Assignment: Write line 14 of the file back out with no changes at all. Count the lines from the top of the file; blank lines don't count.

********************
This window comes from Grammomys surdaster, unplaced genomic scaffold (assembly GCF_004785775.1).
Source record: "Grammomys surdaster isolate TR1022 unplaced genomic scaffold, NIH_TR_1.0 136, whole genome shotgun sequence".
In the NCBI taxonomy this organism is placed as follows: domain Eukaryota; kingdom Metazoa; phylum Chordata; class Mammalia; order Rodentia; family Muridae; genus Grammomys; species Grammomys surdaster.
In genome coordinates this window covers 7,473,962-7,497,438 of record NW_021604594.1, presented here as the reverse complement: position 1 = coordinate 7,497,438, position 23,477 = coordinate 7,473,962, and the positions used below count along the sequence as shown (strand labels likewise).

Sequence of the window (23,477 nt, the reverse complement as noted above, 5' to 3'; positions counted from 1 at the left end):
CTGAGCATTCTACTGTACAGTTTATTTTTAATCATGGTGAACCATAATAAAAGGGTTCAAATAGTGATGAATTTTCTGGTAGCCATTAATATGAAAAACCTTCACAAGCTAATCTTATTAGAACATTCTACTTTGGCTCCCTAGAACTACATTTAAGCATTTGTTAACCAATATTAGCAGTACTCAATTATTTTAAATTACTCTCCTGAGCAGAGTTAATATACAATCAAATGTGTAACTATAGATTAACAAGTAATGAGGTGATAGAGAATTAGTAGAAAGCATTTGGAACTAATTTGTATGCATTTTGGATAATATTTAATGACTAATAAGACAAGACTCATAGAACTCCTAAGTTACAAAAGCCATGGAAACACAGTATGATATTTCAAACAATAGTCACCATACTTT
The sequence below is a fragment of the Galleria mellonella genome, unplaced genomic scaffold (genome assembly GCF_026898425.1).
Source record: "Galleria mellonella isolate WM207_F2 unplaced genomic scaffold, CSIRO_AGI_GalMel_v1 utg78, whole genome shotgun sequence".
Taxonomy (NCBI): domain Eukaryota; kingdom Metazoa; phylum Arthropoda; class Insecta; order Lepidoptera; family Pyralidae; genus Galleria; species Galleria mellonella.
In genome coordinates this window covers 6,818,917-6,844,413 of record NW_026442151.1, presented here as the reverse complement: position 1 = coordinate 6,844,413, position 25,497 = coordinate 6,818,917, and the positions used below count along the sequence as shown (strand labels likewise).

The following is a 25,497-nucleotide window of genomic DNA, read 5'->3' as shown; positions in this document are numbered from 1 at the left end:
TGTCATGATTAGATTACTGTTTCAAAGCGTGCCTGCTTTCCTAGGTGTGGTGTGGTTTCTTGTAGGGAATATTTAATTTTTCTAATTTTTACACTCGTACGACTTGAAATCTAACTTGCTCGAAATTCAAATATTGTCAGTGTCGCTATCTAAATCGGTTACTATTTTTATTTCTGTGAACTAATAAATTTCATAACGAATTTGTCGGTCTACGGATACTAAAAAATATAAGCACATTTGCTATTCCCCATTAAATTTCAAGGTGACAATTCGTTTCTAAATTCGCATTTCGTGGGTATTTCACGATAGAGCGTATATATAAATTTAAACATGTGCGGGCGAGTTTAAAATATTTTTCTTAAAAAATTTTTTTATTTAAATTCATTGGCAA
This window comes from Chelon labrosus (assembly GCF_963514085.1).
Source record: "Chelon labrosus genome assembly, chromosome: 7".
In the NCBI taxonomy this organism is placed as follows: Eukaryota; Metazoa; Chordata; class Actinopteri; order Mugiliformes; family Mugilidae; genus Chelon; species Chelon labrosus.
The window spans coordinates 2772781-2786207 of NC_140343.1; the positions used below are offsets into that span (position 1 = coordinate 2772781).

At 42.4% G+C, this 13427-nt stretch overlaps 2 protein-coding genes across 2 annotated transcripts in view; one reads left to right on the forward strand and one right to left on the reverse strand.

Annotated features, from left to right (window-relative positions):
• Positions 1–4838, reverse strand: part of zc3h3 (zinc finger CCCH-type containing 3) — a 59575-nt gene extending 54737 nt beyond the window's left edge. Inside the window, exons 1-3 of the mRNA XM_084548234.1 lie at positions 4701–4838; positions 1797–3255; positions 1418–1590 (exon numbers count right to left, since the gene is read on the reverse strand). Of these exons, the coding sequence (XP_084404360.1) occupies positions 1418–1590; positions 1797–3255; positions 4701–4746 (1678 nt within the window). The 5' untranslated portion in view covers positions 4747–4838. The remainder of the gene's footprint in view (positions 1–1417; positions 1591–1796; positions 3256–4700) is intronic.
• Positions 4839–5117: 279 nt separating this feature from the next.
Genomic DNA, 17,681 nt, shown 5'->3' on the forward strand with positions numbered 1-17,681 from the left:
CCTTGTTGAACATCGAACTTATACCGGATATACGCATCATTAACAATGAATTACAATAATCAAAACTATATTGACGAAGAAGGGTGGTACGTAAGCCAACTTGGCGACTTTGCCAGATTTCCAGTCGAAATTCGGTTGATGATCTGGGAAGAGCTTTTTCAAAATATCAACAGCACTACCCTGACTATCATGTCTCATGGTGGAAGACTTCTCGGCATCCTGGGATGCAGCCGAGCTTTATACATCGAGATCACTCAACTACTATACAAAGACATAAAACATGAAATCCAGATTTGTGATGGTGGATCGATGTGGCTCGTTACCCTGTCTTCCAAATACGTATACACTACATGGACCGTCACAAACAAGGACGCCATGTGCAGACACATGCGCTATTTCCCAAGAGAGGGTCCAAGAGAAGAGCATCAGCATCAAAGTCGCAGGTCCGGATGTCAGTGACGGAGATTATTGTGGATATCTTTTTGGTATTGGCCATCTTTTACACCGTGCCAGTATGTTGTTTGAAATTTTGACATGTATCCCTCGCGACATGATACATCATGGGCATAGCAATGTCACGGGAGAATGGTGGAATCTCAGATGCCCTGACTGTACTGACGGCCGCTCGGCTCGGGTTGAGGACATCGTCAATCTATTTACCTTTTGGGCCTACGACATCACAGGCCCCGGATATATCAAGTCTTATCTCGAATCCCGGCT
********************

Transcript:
Source record: "Chelon labrosus genome assembly, chromosome: 7".